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A. de Saint Sardos, L. L. Lim, T. R. Giles, A. Ali, S. T. Lee, S. Pasadhika, P. A. Kurz, J. R. Smith, J. T. Rosenbaum, E. B. Suhler; Rituximab in the Treatment of Refractory Scleritis and Non-Infectious Orbital Inflammation: Interim Results from a Phase I/II Prospective, Randomized, Dose-Ranging Pilot Study. Invest. Ophthalmol. Vis. Sci. 2010;51(13):2919.
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To determine the safety and efficacy of rituximab (Rituxan, Genentech), a chimeric monoclonal antibody against the CD20 molecule expressed on B lymphocytes, in the treatment of scleritis and orbital inflammatory disease (OID).
Patients with non-infectious scleritis and OID were enrolled in our prospective FDA- and IRB-approved study. Patients were randomized to receive two rituximab infusions at study days 1 and 15 at either 500 mg or 1000 mg doses. Primary endpoints of the study were ability to taper corticosteroids (CS), improvement in patient quality of life assessment, and physician assessment of disease activity. The protocol permitted retreatment between 6 and 12 months after initial infusion. The protocol duration is 48 weeks, with monthly safety assessment and outcome assessment at 24 and 48 weeks.
15 patients have currently been enrolled; 7 subjects each with scleritis and OID and one patient with active disease at enrollment in both categories. Among primary outcome variables, 2 scleritis and 2 OID patients accomplished steroid tapering, with all but one other remaining on stable doses of steroid and immunosuppression. Patient and physician global health assessment improved in 4/8 and 6/8 scleritis patients, respectively, and in 4/8 and 8/8 OID patients. Vision was stable or improved in all patients excepting one with scleritis, and pain was improved in 5/8 and 6/8 scleritis and OID patients. Seven of 9 patients treated initially had inflammatory exacerbations shortly after infusion; with brief use of adjunctive corticosteroids, we have had no similar occurrences with the last six patients enrolled. No treatment limiting side effects were noted. Six patients have been reinfused thus far (4 scleritis and 2 OID, range; 7-11 months) for disease recurrence; none have suffered peri-infusional exacerbations.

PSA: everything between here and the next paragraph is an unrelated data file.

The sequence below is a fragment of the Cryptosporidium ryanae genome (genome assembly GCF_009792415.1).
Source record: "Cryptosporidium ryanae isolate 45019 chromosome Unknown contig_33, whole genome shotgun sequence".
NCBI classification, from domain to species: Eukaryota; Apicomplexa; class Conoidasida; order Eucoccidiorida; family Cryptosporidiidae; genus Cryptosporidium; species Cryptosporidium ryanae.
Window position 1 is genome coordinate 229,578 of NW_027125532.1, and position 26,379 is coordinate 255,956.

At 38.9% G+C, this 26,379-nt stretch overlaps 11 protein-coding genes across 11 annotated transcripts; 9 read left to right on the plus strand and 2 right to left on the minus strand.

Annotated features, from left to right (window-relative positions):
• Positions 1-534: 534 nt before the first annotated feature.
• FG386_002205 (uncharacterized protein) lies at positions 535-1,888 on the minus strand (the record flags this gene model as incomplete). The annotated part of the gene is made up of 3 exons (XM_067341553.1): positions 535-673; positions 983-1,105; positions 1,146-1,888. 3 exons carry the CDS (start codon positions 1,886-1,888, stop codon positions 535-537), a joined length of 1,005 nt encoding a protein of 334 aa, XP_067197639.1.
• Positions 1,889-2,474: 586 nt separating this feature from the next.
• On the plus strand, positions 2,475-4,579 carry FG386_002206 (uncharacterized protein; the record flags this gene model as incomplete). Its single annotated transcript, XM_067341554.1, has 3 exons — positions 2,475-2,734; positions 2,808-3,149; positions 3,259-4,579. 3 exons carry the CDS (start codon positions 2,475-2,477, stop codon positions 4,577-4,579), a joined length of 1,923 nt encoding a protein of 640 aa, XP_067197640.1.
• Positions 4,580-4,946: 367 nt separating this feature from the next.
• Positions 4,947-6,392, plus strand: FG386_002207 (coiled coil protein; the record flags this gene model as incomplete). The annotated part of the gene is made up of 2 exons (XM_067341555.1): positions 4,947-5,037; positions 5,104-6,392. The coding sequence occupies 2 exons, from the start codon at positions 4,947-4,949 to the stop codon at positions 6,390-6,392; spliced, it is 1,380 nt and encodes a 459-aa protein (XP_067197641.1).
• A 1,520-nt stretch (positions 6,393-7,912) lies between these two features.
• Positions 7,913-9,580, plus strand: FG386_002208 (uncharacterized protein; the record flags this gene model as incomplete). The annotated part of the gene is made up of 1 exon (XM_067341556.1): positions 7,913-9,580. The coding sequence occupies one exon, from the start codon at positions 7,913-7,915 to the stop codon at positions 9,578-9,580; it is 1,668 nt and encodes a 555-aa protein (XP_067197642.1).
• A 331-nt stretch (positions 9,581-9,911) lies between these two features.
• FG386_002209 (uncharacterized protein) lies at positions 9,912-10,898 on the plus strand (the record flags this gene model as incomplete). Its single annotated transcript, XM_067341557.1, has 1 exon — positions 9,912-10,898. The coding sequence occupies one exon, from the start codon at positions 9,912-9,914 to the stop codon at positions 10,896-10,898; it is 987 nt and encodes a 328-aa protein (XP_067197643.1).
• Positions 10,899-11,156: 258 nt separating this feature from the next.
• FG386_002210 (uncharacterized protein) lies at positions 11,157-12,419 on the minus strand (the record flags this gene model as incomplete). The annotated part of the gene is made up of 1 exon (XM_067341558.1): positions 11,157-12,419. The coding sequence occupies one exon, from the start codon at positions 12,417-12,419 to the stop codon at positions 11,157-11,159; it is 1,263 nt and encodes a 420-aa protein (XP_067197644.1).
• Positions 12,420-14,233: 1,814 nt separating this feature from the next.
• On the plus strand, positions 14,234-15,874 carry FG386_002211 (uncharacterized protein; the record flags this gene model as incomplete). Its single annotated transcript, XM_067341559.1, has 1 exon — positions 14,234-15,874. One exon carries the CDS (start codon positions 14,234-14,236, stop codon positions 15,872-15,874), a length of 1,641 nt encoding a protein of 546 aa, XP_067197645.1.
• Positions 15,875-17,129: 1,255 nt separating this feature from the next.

Rituximab appears to be safe in the treatment of ocular and orbital inflammation, and may have benefit in selected cases. Transient exacerbation of ocular, orbital, or systemic inflammatory disease may occur and may be successfully managed with adjunctive corticosteroids. Further follow-up and study is required to clarify optimal dosing schedules and patient subsets that will benefit most from rituximab treatment for scleritis or orbital inflammatory disease.
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